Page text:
THE DISSAPOINTMENT OF FASCISM
After moving to Rome in 1921, Reghini devoted considerable attention to Fascism and to the relationship developing between Mussolini and the Vatican.
Most of Italian Freemasonry, along with the Nationalist and Socialist dissidents led by Mussolini, had backed intervention in World War I, above all to wrest the cities of Trent and Trieste from Italy's old enemy Austria. After the war, in 1920, the Grand Orient supported the occupation of the city of Fiume on the Adriatic in defiance of Italy's allies France and Britain; this event was considered to be the final step in national unification.
When Mussolini's Fascist government came to power in 1922, there was little hint of the disaster that was to befall Freemasonry. None of the better-known Fascists were practicing Catholics, and indeed some were known to be Freemasons. Unfortunately, however, Reghini's warnings that the Craft required spiritual renewal had gone unheeded, as would his attempts to prevent the regime from coming to an agreement with the Church. In addition, the Masonic hierarchy did not prove to be as skillful as their predecessors in avoiding a "divide and conquer" policy.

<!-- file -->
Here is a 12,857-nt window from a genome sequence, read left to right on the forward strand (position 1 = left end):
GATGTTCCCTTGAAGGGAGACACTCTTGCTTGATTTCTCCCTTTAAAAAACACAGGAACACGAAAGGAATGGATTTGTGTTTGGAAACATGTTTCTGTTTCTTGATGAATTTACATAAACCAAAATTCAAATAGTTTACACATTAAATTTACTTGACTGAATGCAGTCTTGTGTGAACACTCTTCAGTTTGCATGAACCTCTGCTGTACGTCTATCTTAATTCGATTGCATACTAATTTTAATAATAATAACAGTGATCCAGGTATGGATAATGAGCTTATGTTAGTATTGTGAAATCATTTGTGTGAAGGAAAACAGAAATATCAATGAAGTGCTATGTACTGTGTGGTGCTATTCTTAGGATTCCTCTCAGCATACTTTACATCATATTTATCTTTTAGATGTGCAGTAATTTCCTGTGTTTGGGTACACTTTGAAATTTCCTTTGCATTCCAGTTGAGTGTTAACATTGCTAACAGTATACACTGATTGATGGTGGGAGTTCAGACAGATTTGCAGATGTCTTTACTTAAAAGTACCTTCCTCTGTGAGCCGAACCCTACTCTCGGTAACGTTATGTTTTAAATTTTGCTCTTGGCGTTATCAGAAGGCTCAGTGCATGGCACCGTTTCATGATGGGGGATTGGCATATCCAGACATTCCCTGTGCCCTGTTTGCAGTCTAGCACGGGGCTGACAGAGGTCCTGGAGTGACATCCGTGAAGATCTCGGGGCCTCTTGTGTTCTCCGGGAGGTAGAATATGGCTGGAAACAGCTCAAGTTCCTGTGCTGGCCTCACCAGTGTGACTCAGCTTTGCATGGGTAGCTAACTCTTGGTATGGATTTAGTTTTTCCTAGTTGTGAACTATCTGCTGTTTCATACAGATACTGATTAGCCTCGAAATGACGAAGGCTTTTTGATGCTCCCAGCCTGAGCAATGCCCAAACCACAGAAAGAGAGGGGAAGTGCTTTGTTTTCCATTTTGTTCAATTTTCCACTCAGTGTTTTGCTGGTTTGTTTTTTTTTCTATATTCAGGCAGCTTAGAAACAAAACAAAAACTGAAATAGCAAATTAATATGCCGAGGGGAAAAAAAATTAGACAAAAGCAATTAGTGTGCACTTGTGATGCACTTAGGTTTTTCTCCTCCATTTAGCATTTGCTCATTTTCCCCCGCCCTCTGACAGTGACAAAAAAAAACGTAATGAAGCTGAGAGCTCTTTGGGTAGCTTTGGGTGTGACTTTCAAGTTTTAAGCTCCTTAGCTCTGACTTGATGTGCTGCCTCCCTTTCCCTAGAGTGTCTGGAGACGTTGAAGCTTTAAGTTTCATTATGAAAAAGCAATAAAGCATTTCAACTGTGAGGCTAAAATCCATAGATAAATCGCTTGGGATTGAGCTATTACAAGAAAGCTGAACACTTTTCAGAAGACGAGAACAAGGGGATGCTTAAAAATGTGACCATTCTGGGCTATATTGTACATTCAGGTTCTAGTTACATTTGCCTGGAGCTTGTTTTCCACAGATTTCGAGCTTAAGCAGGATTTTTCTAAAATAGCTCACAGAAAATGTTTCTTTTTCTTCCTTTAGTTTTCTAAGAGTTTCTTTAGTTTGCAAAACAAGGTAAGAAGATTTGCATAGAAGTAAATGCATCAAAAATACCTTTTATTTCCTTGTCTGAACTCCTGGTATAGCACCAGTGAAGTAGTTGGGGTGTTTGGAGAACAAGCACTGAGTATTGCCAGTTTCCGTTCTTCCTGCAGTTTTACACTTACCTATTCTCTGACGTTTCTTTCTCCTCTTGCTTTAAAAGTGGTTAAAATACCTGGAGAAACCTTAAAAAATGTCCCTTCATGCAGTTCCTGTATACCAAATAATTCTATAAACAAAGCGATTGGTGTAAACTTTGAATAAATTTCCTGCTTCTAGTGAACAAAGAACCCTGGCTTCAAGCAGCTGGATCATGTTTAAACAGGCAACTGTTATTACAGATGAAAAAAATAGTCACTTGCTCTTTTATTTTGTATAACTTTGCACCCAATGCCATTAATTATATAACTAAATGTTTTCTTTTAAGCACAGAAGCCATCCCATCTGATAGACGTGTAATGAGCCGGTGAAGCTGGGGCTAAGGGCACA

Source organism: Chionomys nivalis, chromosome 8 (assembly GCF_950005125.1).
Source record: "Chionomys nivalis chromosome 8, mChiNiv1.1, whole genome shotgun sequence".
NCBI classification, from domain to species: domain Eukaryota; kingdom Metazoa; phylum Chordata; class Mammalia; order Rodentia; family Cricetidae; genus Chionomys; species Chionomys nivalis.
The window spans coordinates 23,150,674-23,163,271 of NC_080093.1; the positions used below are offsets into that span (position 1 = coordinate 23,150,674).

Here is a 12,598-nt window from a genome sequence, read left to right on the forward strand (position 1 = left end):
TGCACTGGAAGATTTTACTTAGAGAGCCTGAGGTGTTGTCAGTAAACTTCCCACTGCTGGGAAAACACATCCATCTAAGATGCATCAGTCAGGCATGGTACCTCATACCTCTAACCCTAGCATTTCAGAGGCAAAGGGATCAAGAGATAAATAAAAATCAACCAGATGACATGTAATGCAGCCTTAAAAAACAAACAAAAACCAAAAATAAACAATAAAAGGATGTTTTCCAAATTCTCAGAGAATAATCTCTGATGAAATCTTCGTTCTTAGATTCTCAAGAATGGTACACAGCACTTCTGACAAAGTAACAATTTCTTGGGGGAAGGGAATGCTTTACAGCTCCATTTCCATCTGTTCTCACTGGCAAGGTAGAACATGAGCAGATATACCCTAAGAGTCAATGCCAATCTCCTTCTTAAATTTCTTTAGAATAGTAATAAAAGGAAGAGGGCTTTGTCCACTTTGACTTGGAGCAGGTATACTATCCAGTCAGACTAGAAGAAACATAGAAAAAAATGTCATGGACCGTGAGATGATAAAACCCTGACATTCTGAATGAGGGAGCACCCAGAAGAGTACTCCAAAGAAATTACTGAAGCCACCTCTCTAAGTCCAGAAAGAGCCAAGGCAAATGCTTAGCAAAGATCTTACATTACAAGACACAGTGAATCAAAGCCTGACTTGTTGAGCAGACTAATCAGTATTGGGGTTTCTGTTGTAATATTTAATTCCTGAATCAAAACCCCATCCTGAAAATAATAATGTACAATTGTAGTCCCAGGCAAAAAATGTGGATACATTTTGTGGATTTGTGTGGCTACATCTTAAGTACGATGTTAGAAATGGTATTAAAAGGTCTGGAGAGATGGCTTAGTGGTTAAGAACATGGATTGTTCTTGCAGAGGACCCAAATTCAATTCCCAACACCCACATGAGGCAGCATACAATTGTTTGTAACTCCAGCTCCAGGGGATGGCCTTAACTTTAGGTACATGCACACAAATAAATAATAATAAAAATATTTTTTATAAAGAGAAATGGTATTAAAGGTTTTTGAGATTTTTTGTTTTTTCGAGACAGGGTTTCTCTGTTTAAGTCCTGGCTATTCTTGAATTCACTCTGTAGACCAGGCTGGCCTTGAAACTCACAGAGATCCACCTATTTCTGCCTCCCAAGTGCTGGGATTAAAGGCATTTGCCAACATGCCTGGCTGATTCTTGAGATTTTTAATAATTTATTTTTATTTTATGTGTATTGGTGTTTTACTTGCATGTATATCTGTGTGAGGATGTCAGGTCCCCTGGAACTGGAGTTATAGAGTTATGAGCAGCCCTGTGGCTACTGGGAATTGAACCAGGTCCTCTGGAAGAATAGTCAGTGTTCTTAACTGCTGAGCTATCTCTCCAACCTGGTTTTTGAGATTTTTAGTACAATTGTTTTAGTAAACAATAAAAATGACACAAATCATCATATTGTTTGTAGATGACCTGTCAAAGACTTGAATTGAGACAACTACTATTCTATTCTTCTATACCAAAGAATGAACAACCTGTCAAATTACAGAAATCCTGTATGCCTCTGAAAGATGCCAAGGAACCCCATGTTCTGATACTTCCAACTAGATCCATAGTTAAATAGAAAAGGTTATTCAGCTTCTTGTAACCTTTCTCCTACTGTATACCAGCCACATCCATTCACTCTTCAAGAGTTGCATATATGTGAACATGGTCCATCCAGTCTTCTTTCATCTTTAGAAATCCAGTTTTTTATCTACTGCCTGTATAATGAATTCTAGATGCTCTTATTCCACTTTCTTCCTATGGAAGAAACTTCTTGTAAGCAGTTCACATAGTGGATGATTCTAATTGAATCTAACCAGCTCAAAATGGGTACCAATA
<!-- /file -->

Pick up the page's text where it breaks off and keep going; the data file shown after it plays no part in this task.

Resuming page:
Since the French Revolution, the fasces, the ancient insignia of Roman power consisting of twelve birch rods bound together with an axe, had had revolutionary, antimonarchist connotations, initially inspiring its adoption by the Fascist Party. For men like Reghini, however, the symbol also evoked the ancient Roman concept of res publica, in which power was invested both in the people and in an aristocratic Senate. Reghini did not want to propose some new system of government; rather he hoped that a spiritually oriented and Pythagorean Masonry would foster an elite political class whose members would be endowed with superior values.
Nineteen twenty-four was a crucial year for Reghini. In that year the government decreed Masonic affiliation to be incompatible with Fascist Party membership. A Jesuit journal published an article condemning Freemasonry on the grounds that, being international, it was therefore "un-Italian"; this line was soon officially adopted by the Fascists.